18th November 2015Yvonne Rainey
Innovative Philanthropy: New Ways to Respond to Growing Demand
We were delighted to support this Philanthropy Impact event last night kindly hosted by Sir Vernon Ellis, Chair of the British Council in his wonderful home.
The panel comprised John Nickson, Campaigner for Philanthropy and author; Dawn Austwick, Chief Executive of the Big Lottery Fund; Lucy Blythe, Director Philia International and Rory Brooks Founding Partner, MML Capital Partners.
In the face of a retreating state, the demands upon the voluntary sector will only increase. So how do we address this issue if we are to sustain civil society for future generations?
Statistics on charitable giving vary widely depending on which report you read but it is clear that despite a phenomenal growth in personal wealth since the 1980s, charitable giving has remained static. Coutts reports more million pound gifts but NPC says half of top rate tax-payers feel no obligation to give to charity.
Should we be giving more or should the voluntary sector be taking less?
It was suggested that the focus should be on helping others to help themselves. Massive cuts to local authority funding mean that more and more of them are looking to organisations such as community foundations and local giving which have grown significantly over the last few years. Community Foundations are collectively the 10th largest donor in the UK.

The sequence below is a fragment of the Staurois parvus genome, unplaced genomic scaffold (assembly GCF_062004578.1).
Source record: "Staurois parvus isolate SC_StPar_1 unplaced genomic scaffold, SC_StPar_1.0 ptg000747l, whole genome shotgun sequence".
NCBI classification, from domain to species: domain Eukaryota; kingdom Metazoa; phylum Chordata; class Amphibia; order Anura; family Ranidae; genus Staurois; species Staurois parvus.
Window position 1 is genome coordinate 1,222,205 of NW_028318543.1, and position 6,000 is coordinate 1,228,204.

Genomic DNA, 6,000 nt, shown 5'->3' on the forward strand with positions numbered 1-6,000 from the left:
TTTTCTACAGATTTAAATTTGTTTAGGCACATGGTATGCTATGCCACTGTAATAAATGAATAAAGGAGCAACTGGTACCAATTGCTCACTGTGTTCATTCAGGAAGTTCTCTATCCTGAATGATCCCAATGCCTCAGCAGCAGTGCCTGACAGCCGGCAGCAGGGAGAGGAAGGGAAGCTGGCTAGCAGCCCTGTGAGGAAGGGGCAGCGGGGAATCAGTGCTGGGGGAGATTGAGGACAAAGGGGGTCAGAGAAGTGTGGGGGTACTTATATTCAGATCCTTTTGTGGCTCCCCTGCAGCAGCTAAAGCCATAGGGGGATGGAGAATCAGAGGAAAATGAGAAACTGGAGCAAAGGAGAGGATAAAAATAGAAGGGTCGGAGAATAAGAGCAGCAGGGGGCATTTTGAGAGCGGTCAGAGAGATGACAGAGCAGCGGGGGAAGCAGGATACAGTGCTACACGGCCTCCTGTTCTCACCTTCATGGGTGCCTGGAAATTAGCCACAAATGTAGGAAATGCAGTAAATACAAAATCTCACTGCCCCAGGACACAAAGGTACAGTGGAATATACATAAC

We must be careful of lecturing the wealthy to give more to charity when they might say that their businesses and consumerism provides employment and drives the economy which benefits everyone.
Should Philanthropy replace the state? The panellists all agreed that Philanthropy cannot and should not replace the state but it has a place in public private partnerships such as ‘youth zones’ which are funded by local authorities, external funders and the local community. These are great examples of local communities coming together to identify a need and devise a solution that directly benefits them. It can be dangerous for philanthropists to consider themselves the experts on what potential beneficiaries may or may not need.
Do charities have a monopoly on doing good? The amount given to charity pales into insignificance beside the amount the government spends on welfare, pensions, health and education. The UK spent nearly £12 billion on foreign aid last year (0.7% of gross national income) which dwarfs the amount coming from charitable donations.
What is the answer? We need a cultural shift in thinking which will only come about if the next generation are made aware of their civic duty. It should start in primary school.
Charities and Grant giving organisations need to adapt and change e.g. the Garfield Weston Foundation is partnering with the Esmée Fairbairn Foundation and Clore Duffield Foundation to help local communities.
Lucy Blythe suggested that Philanthropy, like the slow food movement, should be much more thoughtful and considered if it is to be effective. She has coined the phrase ‘slow philanthropy’ that we predict will join our lexicons!
All agreed that those who give, give because they can, because it makes them feel good and most importantly because they feel passionately about the cause and feel engaged with the organisation. Philanthropy should be beneficiary driven not donor driven.
I will end with my favourite quote from the night from an anonymous donor “If you haven’t given you haven’t lived”.